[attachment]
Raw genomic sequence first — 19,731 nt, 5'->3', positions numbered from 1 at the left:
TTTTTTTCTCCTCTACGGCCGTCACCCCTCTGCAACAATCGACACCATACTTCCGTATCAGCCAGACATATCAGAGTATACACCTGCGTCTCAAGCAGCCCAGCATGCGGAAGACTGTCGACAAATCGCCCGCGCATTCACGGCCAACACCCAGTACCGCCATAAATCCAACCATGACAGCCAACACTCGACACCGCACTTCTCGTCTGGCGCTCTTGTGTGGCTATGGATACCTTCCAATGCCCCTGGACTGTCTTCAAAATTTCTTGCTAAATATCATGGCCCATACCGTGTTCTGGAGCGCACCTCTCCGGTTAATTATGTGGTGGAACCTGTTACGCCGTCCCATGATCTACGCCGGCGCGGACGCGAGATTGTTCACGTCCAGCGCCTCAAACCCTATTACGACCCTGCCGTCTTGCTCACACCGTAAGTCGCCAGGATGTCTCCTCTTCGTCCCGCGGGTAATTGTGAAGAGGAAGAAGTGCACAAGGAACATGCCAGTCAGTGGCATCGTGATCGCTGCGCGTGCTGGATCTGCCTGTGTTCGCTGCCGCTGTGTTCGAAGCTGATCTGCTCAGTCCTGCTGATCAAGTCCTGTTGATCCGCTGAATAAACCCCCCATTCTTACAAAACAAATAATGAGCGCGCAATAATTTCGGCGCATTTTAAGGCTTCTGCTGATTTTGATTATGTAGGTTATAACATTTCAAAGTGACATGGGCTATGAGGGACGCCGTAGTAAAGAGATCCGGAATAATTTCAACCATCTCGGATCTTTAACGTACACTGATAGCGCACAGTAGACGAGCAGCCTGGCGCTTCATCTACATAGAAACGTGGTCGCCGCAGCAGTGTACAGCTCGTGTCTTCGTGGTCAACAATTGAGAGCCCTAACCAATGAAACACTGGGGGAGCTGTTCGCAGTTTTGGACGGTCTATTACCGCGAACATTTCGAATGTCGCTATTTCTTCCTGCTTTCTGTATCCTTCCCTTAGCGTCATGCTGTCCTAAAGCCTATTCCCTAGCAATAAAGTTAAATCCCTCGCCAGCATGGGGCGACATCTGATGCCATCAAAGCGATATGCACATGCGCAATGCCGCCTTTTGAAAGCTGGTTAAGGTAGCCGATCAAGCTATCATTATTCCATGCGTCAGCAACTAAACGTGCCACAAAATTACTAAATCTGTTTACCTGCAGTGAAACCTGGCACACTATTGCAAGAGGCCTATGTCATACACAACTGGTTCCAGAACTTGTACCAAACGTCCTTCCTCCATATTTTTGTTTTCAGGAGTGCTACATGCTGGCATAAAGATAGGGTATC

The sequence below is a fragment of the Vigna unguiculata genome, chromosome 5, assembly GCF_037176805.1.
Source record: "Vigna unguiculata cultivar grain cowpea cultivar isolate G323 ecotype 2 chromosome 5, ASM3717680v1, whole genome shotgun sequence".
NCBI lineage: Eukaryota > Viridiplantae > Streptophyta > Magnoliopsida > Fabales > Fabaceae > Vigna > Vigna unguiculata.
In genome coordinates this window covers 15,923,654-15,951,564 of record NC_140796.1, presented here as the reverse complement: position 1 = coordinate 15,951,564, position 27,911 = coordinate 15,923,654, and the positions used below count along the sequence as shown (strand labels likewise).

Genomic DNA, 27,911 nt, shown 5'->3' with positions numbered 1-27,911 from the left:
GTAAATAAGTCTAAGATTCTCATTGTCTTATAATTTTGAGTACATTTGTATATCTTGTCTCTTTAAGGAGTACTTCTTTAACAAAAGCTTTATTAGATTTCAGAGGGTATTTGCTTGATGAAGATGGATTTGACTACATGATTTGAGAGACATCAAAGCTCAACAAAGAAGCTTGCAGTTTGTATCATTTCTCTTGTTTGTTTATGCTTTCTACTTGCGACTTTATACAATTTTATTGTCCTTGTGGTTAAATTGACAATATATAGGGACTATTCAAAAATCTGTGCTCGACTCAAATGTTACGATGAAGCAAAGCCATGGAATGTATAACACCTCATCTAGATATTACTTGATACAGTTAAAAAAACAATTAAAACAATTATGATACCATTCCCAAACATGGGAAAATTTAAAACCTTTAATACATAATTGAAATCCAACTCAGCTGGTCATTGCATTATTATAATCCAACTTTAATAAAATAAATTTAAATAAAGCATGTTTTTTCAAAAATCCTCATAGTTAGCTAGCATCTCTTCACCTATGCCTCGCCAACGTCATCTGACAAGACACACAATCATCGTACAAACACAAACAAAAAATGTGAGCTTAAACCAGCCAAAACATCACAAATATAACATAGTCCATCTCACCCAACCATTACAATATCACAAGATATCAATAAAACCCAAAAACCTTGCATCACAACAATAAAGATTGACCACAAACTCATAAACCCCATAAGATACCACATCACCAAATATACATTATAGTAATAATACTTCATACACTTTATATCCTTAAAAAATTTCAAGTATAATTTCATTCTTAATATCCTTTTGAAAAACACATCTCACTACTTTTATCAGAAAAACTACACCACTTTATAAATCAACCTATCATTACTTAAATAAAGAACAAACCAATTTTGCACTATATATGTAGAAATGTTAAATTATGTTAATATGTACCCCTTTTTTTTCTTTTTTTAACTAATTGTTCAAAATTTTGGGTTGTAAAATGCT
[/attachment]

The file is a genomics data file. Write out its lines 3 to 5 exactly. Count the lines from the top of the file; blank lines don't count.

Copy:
The sequence below is a fragment of the Vigna unguiculata genome, chromosome 5, assembly GCF_037176805.1.
Source record: "Vigna unguiculata cultivar grain cowpea cultivar isolate G323 ecotype 2 chromosome 5, ASM3717680v1, whole genome shotgun sequence".
NCBI lineage: Eukaryota > Viridiplantae > Streptophyta > Magnoliopsida > Fabales > Fabaceae > Vigna > Vigna unguiculata.